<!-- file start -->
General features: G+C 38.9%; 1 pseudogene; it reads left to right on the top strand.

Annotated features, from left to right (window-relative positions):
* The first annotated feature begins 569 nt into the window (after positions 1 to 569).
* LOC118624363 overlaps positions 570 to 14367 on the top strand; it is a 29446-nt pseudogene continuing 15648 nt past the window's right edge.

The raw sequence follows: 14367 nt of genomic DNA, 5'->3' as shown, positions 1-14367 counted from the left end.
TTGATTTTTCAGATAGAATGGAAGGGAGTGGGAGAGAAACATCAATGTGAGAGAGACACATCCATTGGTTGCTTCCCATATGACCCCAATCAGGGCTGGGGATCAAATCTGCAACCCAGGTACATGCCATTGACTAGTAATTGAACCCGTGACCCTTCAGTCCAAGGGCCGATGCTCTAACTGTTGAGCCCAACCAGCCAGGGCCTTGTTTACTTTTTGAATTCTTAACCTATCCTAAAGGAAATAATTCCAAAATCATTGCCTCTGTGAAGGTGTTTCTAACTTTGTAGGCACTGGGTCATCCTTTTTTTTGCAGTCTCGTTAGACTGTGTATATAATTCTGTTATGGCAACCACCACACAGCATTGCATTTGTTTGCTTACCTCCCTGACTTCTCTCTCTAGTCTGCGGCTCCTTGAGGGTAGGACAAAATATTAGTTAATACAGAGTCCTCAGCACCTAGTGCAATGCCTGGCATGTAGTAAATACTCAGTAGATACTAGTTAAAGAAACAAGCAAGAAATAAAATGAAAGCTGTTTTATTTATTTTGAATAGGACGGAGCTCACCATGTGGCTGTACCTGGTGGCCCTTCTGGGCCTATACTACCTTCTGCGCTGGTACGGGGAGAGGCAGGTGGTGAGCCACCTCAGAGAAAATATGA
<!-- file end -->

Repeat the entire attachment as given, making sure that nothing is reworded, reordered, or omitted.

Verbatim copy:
General features: G+C 38.9%; 1 pseudogene; it reads left to right on the top strand.

Annotated features, from left to right (window-relative positions):
* The first annotated feature begins 569 nt into the window (after positions 1 to 569).
* LOC118624363 overlaps positions 570 to 14367 on the top strand; it is a 29446-nt pseudogene continuing 15648 nt past the window's right edge.

The raw sequence follows: 14367 nt of genomic DNA, 5'->3' as shown, positions 1-14367 counted from the left end.
TTGATTTTTCAGATAGAATGGAAGGGAGTGGGAGAGAAACATCAATGTGAGAGAGACACATCCATTGGTTGCTTCCCATATGACCCCAATCAGGGCTGGGGATCAAATCTGCAACCCAGGTACATGCCATTGACTAGTAATTGAACCCGTGACCCTTCAGTCCAAGGGCCGATGCTCTAACTGTTGAGCCCAACCAGCCAGGGCCTTGTTTACTTTTTGAATTCTTAACCTATCCTAAAGGAAATAATTCCAAAATCATTGCCTCTGTGAAGGTGTTTCTAACTTTGTAGGCACTGGGTCATCCTTTTTTTTGCAGTCTCGTTAGACTGTGTATATAATTCTGTTATGGCAACCACCACACAGCATTGCATTTGTTTGCTTACCTCCCTGACTTCTCTCTCTAGTCTGCGGCTCCTTGAGGGTAGGACAAAATATTAGTTAATACAGAGTCCTCAGCACCTAGTGCAATGCCTGGCATGTAGTAAATACTCAGTAGATACTAGTTAAAGAAACAAGCAAGAAATAAAATGAAAGCTGTTTTATTTATTTTGAATAGGACGGAGCTCACCATGTGGCTGTACCTGGTGGCCCTTCTGGGCCTATACTACCTTCTGCGCTGGTACGGGGAGAGGCAGGTGGTGAGCCACCTCAGAGAAAATATGA